Hey, Stupid Faggot:

What kind of an idiot are you? How can you say that the AIDS crisis is over? Are you HIV positive? Are you dying? I hope so. More than 30,000 people died in the United States from AIDS last year! The AIDS crisis is still going on, and it is getting worse–people are still dying!! –CR

Hey, CR:

Yes, people are dying, and we shouldn’t be complacent about that. We should push until they have access to new drugs and treatments, and push for new and simplified treatments. And we should push for a cure and a vaccine. And while we’re doing all this pushing, we should remember to avoid contracting HIV or infecting others. And we can do all of this and still acknowledge that the AIDS crisis is over.

Declaring that the AIDS crisis is over is not the same as saying AIDS is over. People are still dying and will continue to die, drugs or no drugs, vaccine or no vaccine, cure or no cure. But is “people are dying” what we meant by “the AIDS crisis”?

Eric Rofes is a longtime gay community organizer, an academic, and the author of Reviving the Tribe: Regenerating Gay Men’s Sexuality and Culture in the Ongoing Epidemic. He’s also the author of the forthcoming Dry Bones Breathe: Gay Men Creating Post-AIDS Identities and Cultures (Haworth, 1998). “‘The AIDS crisis’ is a sociocultural construct,” says Rofes, who as an academic is required to use pointy-headed jargon. This crisis construct “emerged from hard-hit gay male communities in the mid-1980s out of our experience of terror and panic at the arrival of AIDS. It was not a PR gimmick. It was our authentic psychological and cultural response as rumors of the disease circulated, lesions appeared, corpses piled up, and sex clubs closed.”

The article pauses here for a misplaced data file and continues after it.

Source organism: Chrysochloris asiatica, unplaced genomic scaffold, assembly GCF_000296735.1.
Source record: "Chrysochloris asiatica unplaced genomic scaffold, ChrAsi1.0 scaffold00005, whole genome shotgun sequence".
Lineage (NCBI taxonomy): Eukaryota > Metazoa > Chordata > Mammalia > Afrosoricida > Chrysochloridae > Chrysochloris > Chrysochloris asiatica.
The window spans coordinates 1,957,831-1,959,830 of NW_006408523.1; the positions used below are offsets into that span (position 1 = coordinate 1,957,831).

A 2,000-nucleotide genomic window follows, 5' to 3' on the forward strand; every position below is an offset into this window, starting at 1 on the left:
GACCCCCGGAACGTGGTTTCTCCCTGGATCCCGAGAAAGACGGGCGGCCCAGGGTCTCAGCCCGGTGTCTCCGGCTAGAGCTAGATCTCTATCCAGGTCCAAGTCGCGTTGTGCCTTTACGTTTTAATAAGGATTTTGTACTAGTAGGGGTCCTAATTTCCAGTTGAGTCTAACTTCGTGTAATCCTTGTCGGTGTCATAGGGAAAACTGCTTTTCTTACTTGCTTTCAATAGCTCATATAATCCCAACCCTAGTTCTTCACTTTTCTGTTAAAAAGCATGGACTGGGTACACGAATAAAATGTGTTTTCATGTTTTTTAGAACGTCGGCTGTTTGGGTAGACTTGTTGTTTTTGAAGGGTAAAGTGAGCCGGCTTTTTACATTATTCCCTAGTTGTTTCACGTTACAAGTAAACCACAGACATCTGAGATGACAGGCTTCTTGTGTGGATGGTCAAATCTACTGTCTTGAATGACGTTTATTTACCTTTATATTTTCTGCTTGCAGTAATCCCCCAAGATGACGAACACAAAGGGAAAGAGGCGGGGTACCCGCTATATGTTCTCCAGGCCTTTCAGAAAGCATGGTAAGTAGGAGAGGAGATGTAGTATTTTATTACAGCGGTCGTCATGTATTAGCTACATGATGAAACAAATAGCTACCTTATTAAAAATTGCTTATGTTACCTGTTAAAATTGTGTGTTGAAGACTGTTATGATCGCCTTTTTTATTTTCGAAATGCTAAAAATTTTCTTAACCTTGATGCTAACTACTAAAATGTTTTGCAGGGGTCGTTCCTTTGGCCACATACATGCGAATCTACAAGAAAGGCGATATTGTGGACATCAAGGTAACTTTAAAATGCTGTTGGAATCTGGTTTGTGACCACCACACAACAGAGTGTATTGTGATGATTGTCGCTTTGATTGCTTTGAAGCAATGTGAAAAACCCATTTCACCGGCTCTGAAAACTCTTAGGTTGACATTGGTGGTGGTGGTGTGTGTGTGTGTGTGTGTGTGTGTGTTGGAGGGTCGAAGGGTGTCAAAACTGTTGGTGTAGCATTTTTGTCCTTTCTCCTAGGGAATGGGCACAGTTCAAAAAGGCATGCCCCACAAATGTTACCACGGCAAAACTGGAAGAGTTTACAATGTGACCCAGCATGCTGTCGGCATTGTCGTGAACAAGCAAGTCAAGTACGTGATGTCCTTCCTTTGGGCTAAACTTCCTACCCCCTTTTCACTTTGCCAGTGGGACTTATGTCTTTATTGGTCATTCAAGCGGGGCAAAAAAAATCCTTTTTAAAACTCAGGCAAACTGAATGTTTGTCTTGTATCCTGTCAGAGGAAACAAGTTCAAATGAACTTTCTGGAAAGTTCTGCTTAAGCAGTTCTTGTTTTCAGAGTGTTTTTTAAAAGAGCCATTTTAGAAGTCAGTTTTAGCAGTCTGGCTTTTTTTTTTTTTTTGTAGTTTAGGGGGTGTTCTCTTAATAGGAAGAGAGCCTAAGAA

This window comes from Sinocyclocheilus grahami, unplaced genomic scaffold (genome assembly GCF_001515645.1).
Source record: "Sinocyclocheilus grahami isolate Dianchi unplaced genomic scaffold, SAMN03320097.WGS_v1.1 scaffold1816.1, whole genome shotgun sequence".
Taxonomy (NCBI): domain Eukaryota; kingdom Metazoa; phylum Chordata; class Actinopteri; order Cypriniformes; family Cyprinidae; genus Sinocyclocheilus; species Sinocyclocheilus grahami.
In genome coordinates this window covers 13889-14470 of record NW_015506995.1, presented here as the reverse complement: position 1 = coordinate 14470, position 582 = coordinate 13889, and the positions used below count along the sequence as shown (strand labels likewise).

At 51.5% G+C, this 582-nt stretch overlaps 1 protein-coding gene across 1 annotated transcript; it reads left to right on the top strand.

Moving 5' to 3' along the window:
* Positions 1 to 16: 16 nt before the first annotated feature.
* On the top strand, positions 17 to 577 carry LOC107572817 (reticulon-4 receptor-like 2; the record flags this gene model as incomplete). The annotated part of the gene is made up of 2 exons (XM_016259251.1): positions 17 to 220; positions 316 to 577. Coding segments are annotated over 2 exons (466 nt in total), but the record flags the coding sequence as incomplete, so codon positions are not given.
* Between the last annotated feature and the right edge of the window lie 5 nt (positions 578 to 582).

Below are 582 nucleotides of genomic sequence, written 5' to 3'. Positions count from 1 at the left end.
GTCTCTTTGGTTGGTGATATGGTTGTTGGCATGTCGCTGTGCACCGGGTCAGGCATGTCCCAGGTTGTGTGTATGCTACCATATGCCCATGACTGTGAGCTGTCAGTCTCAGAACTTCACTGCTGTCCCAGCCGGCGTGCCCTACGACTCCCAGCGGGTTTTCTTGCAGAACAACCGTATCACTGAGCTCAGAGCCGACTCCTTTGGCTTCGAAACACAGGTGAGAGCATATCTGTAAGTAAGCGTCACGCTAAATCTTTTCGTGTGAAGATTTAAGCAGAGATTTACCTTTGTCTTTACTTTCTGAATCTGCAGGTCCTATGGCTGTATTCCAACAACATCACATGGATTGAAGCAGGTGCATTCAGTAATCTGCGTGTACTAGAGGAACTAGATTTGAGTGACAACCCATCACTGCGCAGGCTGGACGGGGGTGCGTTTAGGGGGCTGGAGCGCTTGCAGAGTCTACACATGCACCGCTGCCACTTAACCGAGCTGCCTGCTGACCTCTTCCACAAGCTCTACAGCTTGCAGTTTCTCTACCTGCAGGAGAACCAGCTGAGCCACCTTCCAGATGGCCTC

Gay men in the United States, the first and hardest hit group in the Western world, created the AIDS movement, and our experience of AIDS–AIDS as crisis–defined the movement. As the first and (still) largest group of victims in the United States, how we experienced AIDS informed how most everyone experienced AIDS–and that was as a crisis. It was a crisis because we said it was, and we said it was because that’s how it felt.

“Yet by the mid-1990s,” Rofes argues, “the majority of gay men no longer authentically experienced AIDS as a crisis. After 17 years, [we] have shifted out of crisis mode and created new, different understandings of AIDS. [For many men] the crisis construct is a ‘period piece’ of urban, white, middle-class communities of the 1980s. While many men do not experience AIDS as a crisis, they still believe it’s important to contribute to AIDS organizations and believe HIV prevention is important. But they are neither terrorized nor panicked by AIDS. While some individual gay men may be in personal crisis (men with HIV whose health is precarious, for example), the overarching cultural experience of AIDS as crisis which emerged for gay men in the 1980s is over. Quite simply, [gay men have] incorporated the realities of AIDS into their worldview and gotten on with their lives.”

Compelling stuff–can’t wait for Rofes’s book to come out. But “the AIDS crisis,” as I understood it when I was getting arrested at ACT-UP demonstrations, was different. My idea of what “the AIDS crisis” meant is nicely summed up by Gabriel Rotello in his controversial and jargon-free new book, Sexual Ecology: “Perhaps the most fundamental complaint of AIDS activism has centered on what everyone else did, or rather failed to do, when the epidemic first exploded. How the government failed to warn, the media failed to report, the scientific establishment failed to produce remedies or vaccines, ‘they,’ the mainstream world, could have saved us during this crucial period and did not.”